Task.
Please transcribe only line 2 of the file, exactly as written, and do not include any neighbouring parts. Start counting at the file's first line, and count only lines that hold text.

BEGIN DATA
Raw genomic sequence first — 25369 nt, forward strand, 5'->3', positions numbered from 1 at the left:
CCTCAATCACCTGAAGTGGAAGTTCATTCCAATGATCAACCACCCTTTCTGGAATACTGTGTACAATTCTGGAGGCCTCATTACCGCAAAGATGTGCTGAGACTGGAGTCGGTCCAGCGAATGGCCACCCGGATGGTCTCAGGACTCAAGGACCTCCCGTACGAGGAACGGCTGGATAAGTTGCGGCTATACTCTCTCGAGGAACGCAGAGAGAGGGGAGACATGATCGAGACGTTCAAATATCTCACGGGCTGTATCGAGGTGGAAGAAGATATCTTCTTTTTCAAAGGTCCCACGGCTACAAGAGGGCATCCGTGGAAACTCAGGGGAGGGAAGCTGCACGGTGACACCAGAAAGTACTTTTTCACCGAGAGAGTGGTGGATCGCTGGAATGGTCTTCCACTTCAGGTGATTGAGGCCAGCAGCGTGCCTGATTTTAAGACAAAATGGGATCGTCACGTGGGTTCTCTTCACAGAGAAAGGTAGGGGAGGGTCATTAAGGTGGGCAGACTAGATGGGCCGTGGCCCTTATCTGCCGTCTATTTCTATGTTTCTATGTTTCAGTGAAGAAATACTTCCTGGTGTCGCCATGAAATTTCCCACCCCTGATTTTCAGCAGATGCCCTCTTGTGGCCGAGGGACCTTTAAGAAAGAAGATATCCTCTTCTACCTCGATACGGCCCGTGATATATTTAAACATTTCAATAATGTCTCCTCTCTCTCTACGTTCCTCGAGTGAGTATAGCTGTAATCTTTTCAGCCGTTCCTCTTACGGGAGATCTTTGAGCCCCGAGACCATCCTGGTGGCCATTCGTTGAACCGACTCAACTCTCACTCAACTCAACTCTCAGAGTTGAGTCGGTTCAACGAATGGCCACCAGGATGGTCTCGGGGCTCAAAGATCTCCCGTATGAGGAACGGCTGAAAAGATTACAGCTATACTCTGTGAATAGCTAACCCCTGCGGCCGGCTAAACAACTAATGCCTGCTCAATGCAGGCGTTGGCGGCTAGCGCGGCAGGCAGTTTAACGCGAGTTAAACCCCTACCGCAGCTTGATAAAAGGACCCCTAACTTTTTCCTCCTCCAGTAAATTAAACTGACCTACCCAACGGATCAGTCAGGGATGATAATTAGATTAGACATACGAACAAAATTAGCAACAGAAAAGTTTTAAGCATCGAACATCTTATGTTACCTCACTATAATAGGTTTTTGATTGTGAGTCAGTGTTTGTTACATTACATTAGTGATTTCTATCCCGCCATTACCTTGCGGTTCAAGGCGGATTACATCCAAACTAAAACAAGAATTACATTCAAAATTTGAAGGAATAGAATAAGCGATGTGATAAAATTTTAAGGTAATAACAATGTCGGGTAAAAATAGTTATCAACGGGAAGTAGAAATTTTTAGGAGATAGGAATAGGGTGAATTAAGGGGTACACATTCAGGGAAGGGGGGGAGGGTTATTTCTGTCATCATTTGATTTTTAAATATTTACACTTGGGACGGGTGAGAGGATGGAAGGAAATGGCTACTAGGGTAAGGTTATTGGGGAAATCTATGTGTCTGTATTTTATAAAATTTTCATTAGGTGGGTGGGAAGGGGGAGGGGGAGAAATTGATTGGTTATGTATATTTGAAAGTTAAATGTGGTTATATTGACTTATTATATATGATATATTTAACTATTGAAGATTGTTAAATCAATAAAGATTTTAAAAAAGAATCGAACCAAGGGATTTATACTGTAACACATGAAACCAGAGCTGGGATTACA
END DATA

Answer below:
CCTCAATCACCTGAAGTGGAAGTTCATTCCAATGATCAACCACCCTTTCTGGAATACTGTGTACAATTCTGGAGGCCTCATTACCGCAAAGATGTGCTGAGACTGGAGTCGGTCCAGCGAATGGCCACCCGGATGGTCTCAGGACTCAAGGACCTCCCGTACGAGGAACGGCTGGATAAGTTGCGGCTATACTCTCTCGAGGAACGCAGAGAGAGGGGAGACATGATCGAGACGTTCAAATATCTCACGGGCTGTATCGAGGTGGAAGAAGATATCTTCTTTTTCAAAGGTCCCACGGCTACAAGAGGGCATCCGTGGAAACTCAGGGGAGGGAAGCTGCACGGTGACACCAGAAAGTACTTTTTCACCGAGAGAGTGGTGGATCGCTGGAATGGTCTTCCACTTCAGGTGATTGAGGCCAGCAGCGTGCCTGATTTTAAGACAAAATGGGATCGTCACGTGGGTTCTCTTCACAGAGAAAGGTAGGGGAGGGTCATTAAGGTGGGCAGACTAGATGGGCCGTGGCCCTTATCTGCCGTCTATTTCTATGTTTCTATGTTTCAGTGAAGAAATACTTCCTGGTGTCGCCATGAAATTTCCCACCCCTGATTTTCAGCAGATGCCCTCTTGTGGCCGAGGGACCTTTAAGAAAGAAGATATCCTCTTCTACCTCGATACGGCCCGTGATATATTTAAACATTTCAATAATGTCTCCTCTCTCTCTACGTTCCTCGAGTGAGTATAGCTGTAATCTTTTCAGCCGTTCCTCTTACGGGAGATCTTTGAGCCCCGAGACCATCCTGGTGGCCATTCGTTGAACCGACTCAACTCTCACTCAACTCAACTCTCAGAGTTGAGTCGGTTCAACGAATGGCCACCAGGATGGTCTCGGGGCTCAAAGATCTCCCGTATGAGGAACGGCTGAAAAGATTACAGCTATACTCTGTGAATAGCTAACCCCTGCGGCCGGCTAAACAACTAATGCCTGCTCAATGCAGGCGTTGGCGGCTAGCGCGGCAGGCAGTTTAACGCGAGTTAAACCCCTACCGCAGCTTGATAAAAGGACCCCTAACTTTTTCCTCCTCCAGTAAATTAAACTGACCTACCCAACGGATCAGTCAGGGATGATAATTAGATTAGACATACGAACAAAATTAGCAACAGAAAAGTTTTAAGCATCGAACATCTTATGTTACCTCACTATAATAGGTTTTTGATTGTGAGTCAGTGTTTGTTACATTACATTAGTGATTTCTATCCCGCCATTACCTTGCGGTTCAAGGCGGATTACATCCAAACTAAAACAAGAATTACATTCAAAATTTGAAGGAATAGAATAAGCGATGTGATAAAATTTTAAGGTAATAACAATGTCGGGTAAAAATAGTTATCAACGGGAAGTAGAAATTTTTAGGAGATAGGAATAGGGTGAATTAAGGGGTACACATTCAGGGAAGGGGGGGAGGGTTATTTCTGTCATCATTTGATTTTTAAATATTTACACTTGGGACGGGTGAGAGGATGGAAGGAAATGGCTACTAGGGTAAGGTTATTGGGGAAATCTATGTGTCTGTATTTTATAAAATTTTCATTAGGTGGGTGGGAAGGGGGAGGGGGAGAAATTGATTGGTTATGTATATTTGAAAGTTAAATGTGGTTATATTGACTTATTATATATGATATATTTAACTATTGAAGATTGTTAAATCAATAAAGATTTTAAAAAAGAATCGAACCAAGGGATTTATACTGTAACACATGAAACCAGAGCTGGGATTACA